Worldview – vision


·        A vision of life ... shared among people (living & dead)

·        A framework or set of fundamental beliefs through which we view the world, our purpose, & future in it.

·        Part of an intellectual tradition (how a group thinks and passes those intellectual frames of reference to future generations).


Ethics – theories, values (justify action)


·        What “ought to be” and what “should be”

·        Explains why we choose to act a certain way

·        Gives a reason for taking a particular position about an issue.

·        Broader category than morality. 


Morality – norms


·        What you should do, how you act in community

·        General rules of conduct and evaluation standard for behavior.

·        What communities, professions & persons expect of us and we of them

·        Gives us standards & guidelines about right/wrong and the consequences of violating them.

·        Gives us traits of an individual who is good or bad.


A worldview requires a frame of reference.  A starting place by which we interpret facts. 


A.               Worldview vs. Paradigm


1.                  Kuhn’s Paradigm -  red 6 spades/black 4 of hearts


2.                  Paradigm “ a constellation of concepts, values, perceptions, and practices shared by a community which forms a particular vision of reality that is the basis of the way a community organizes itself.” Thomas Kuhn, The Structure of Scientific Revolutions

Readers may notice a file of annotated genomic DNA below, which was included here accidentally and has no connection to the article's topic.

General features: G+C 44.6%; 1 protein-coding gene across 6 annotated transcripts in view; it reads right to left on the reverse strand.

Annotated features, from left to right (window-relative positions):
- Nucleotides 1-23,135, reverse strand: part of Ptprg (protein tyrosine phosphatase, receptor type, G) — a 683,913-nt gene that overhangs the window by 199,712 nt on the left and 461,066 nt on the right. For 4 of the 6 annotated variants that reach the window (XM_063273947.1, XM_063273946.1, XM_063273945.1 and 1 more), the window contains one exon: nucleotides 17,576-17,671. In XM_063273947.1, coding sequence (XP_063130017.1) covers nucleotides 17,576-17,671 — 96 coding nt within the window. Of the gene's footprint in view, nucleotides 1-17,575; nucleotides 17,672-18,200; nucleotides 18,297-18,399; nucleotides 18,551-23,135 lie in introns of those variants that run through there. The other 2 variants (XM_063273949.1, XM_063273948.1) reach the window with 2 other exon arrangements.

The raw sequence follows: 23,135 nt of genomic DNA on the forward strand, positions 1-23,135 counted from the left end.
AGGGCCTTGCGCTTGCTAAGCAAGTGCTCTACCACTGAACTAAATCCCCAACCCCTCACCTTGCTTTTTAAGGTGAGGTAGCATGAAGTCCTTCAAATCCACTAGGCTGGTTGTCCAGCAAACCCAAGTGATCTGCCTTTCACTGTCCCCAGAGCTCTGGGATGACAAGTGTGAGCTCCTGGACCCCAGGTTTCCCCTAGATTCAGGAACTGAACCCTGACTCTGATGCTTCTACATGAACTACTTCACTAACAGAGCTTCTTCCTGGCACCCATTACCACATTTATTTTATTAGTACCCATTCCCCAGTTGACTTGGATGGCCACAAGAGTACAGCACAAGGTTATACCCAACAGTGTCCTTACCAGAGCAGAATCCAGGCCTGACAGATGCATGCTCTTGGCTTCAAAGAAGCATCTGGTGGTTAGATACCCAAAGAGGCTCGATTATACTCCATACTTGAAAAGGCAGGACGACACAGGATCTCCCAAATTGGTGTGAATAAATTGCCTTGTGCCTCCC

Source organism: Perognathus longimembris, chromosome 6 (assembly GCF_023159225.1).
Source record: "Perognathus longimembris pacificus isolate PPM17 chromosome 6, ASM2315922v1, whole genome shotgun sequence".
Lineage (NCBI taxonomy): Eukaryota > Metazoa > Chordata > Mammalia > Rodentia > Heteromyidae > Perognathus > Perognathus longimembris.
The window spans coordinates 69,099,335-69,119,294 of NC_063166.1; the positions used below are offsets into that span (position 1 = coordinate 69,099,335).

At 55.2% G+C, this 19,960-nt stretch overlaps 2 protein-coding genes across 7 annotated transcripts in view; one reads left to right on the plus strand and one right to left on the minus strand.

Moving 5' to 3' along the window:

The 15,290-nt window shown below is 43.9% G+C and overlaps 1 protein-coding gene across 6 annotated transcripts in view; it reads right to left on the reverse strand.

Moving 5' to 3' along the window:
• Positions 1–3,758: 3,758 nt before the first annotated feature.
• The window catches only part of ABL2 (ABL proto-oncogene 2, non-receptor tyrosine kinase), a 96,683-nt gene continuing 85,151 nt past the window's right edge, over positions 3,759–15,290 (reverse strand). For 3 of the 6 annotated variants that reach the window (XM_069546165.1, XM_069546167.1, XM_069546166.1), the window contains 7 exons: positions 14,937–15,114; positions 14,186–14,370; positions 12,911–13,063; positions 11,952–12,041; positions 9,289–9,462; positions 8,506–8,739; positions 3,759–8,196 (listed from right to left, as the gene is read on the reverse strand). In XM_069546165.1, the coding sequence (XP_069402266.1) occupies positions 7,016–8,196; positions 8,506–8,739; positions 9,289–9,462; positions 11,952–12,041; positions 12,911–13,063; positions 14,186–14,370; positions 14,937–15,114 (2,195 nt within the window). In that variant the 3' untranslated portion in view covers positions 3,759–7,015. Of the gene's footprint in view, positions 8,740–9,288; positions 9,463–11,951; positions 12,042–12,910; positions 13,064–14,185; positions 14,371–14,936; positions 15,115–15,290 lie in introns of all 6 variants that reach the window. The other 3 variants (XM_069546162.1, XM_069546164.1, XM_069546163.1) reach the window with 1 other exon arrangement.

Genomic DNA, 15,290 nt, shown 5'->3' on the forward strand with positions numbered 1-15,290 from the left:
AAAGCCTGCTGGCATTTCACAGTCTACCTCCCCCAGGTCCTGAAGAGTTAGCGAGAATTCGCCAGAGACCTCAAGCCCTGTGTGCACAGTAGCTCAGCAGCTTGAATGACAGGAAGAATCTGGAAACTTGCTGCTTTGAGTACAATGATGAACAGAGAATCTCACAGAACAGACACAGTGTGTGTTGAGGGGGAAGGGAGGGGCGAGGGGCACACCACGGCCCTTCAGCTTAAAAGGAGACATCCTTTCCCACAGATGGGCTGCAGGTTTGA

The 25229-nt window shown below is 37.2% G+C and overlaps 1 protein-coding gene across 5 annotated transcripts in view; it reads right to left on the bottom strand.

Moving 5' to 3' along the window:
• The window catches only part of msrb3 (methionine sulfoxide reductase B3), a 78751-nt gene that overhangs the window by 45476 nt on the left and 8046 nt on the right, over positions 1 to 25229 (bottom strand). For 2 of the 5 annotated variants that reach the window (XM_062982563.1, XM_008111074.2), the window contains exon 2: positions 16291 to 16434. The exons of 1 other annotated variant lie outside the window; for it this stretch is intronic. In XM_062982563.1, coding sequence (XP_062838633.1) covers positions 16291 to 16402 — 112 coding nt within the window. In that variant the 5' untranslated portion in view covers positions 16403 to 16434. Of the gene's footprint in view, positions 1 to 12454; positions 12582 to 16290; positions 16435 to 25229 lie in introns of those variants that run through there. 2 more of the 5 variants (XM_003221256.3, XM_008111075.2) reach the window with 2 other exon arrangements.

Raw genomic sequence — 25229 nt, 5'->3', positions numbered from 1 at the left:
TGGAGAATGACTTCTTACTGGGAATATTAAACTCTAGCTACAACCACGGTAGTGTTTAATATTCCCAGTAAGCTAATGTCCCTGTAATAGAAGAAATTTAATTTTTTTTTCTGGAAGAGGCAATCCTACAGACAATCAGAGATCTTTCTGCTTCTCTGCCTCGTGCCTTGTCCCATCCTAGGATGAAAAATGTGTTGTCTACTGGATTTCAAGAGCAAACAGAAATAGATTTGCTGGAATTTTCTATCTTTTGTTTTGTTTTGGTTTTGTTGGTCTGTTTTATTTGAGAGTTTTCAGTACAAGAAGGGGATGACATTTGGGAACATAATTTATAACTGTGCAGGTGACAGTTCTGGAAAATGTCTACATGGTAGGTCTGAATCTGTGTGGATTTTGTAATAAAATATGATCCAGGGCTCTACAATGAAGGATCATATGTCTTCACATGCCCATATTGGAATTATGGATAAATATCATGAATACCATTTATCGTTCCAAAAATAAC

3.                  Paradigm – experiential screens through which reality is interpreted.  Worldview – vision of reality, standard.  (Based on your “screens” [paradigms], you expect to see certain things).   To see something different requires a paradigm shift (a change of your screen or frame of reference). 

What is the difference between a worldview and a paradigm?


Note: A quick way to explain the difference between the two is to emphasize that a worldview is based on values and belief, and has more to do with how we ought to live, whereas a paradigm has more to do with perception and the way we acquire knowledge and what we count as knowledge. Essentially, a paradigm is a smaller version of a worldview. The assumptions that guide the way we make decisions about knowledge within our paradigms are derived from our worldview. A worldview is more comprehensive—everything can be analyzed via a worldview. A paradigm is more specific to classes of knowledge and situations.[1]




1.     What is prime reality—the really real?

Ultimate truth, indivisible reality, basic truth

2.     What is the nature of external reality, that is, the world around us?

Creation, origin of nature, where did it come from?

3.     What is a human being?

How are we made? Essence (e.g. body, soul, spirit)

4.     What happens to a person at death?

e.g. heaven, reincarnation, nothing

5.     Why is it possible to know anything at all?

Basis of knowledge, frame of reference, epistemological world view

6.     How do we know what is right and wrong?


7.     What is the meaning of human history?

Teleological, cyclical, constructed, no purpose


[1] Based on conversation with Dr. Bill Yarchin, Department of Religion and Philosophy, Azusa Pacific University.